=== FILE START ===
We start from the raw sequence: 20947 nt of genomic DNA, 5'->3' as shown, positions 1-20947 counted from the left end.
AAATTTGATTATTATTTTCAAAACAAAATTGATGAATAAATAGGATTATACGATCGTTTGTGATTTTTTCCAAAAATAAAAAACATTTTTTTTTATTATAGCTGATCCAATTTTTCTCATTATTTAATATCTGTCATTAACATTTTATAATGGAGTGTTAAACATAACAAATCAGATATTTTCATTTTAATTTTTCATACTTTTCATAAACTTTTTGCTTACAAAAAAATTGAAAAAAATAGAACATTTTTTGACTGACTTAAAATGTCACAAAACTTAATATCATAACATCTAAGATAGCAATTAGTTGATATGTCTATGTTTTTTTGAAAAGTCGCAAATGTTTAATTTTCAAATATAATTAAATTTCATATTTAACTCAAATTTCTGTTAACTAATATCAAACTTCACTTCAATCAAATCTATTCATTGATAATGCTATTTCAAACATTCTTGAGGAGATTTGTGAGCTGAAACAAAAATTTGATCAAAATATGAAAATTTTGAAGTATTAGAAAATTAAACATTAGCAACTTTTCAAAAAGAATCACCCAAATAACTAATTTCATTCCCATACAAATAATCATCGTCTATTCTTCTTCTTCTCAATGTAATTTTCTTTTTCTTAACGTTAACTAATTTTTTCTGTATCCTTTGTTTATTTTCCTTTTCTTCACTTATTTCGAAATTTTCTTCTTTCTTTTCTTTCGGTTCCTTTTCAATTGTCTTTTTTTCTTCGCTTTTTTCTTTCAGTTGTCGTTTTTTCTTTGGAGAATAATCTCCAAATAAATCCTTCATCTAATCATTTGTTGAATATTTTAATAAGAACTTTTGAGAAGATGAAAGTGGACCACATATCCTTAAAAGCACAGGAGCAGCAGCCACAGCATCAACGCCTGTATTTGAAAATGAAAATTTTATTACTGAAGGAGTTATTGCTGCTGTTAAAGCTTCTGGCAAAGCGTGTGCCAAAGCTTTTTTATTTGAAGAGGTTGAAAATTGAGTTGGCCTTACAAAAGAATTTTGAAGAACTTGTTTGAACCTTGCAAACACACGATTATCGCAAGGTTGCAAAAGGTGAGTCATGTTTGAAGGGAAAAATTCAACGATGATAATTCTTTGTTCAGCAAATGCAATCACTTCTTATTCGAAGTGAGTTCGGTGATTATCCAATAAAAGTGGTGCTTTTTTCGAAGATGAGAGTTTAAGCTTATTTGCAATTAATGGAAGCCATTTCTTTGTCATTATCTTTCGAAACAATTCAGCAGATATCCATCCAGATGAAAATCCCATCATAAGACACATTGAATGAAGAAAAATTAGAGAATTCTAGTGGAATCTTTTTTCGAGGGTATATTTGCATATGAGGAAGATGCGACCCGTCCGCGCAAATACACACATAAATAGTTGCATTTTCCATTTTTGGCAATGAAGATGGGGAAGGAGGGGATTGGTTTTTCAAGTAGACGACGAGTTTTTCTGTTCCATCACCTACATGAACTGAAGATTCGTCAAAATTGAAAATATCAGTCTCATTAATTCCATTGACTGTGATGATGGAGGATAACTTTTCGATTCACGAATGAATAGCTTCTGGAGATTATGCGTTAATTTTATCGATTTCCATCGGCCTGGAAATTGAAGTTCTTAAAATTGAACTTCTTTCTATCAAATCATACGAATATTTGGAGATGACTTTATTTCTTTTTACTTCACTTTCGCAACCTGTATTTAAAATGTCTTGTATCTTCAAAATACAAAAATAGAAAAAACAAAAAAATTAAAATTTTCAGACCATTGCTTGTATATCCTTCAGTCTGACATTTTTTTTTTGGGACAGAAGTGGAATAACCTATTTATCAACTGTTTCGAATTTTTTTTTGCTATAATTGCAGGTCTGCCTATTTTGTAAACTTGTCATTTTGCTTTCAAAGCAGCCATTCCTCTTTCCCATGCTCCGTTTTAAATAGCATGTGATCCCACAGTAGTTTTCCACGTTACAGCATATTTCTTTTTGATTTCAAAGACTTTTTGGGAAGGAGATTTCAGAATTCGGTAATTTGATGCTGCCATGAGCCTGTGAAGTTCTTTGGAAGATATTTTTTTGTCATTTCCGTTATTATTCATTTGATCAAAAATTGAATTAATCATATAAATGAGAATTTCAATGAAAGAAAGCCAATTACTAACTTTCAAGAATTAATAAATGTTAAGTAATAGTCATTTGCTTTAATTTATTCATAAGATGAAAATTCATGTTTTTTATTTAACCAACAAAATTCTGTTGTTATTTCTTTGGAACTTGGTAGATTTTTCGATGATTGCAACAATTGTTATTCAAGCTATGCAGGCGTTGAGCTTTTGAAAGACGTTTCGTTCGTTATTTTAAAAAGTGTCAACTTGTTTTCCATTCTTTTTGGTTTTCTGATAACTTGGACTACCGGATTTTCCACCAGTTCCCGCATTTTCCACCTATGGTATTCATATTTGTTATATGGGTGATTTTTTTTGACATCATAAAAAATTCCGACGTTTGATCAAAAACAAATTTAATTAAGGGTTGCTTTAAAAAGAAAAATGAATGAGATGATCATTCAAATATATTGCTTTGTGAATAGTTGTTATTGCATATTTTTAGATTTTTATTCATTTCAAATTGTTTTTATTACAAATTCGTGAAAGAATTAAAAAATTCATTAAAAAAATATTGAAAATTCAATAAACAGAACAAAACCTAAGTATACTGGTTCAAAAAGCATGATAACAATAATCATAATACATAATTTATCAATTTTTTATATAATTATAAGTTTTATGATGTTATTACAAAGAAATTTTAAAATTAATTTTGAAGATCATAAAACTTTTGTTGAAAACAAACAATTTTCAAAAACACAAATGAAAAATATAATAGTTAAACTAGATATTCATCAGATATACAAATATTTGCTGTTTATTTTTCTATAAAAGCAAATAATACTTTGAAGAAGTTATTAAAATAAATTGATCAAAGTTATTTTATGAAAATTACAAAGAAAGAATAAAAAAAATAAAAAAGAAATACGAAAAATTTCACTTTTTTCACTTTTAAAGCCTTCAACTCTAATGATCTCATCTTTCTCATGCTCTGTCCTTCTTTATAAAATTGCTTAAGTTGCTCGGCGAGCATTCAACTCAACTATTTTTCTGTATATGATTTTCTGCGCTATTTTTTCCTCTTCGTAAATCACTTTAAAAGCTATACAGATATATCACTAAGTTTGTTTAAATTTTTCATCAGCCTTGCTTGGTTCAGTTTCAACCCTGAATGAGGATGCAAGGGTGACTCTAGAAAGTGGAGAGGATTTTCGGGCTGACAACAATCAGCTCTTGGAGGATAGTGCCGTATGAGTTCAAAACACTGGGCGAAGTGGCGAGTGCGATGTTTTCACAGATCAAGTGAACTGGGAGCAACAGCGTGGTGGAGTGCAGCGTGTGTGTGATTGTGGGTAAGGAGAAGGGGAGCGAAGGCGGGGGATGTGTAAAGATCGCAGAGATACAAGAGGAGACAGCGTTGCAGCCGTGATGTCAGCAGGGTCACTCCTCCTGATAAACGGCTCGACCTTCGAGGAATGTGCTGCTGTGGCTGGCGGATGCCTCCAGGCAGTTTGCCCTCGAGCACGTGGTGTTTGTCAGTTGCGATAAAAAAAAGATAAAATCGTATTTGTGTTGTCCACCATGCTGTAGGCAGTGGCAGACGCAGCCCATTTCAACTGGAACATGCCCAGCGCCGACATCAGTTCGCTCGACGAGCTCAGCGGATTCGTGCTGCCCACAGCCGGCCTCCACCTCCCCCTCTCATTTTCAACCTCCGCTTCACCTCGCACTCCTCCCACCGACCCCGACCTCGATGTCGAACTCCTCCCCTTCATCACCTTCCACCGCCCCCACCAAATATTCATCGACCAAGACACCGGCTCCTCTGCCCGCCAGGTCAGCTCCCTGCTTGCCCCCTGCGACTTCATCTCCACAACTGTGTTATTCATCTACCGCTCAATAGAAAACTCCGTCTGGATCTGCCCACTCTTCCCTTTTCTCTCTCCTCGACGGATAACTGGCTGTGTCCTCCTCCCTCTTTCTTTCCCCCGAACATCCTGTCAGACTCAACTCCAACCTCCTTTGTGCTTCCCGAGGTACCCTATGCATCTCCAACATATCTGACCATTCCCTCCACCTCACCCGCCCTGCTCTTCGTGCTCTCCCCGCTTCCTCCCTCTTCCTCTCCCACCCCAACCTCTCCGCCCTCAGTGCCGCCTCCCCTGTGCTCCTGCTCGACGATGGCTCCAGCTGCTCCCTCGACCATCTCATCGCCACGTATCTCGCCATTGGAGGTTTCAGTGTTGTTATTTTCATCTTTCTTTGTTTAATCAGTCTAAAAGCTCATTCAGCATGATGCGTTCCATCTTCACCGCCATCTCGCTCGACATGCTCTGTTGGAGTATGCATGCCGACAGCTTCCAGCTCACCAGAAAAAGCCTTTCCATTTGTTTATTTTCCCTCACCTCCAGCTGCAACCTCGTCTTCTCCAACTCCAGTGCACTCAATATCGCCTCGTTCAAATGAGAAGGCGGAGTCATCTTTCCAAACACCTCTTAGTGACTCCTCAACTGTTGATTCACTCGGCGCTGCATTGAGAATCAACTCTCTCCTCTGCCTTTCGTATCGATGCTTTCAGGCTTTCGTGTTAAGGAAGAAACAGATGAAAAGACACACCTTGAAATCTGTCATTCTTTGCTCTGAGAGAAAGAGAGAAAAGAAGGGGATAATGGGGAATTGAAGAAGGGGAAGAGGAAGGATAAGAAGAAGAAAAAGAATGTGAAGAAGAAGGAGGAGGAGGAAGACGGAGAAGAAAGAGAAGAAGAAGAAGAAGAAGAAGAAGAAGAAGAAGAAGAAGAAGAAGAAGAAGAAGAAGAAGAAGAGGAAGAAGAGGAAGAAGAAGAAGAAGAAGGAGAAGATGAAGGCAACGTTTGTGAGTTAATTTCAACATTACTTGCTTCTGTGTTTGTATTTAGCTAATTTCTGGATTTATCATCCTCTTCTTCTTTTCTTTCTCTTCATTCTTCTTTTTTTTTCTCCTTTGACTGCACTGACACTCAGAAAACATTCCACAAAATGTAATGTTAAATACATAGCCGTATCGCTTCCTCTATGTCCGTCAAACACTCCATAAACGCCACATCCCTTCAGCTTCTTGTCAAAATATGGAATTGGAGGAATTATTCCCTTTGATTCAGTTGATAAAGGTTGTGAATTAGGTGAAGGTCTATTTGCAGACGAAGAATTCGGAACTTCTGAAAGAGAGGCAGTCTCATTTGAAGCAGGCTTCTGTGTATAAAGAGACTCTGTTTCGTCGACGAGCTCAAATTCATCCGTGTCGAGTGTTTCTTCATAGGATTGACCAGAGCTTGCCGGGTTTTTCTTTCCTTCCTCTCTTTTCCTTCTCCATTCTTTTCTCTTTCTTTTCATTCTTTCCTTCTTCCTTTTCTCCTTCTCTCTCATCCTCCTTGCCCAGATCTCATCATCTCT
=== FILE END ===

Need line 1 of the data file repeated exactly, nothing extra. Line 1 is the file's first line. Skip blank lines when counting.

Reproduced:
We start from the raw sequence: 20947 nt of genomic DNA, 5'->3' as shown, positions 1-20947 counted from the left end.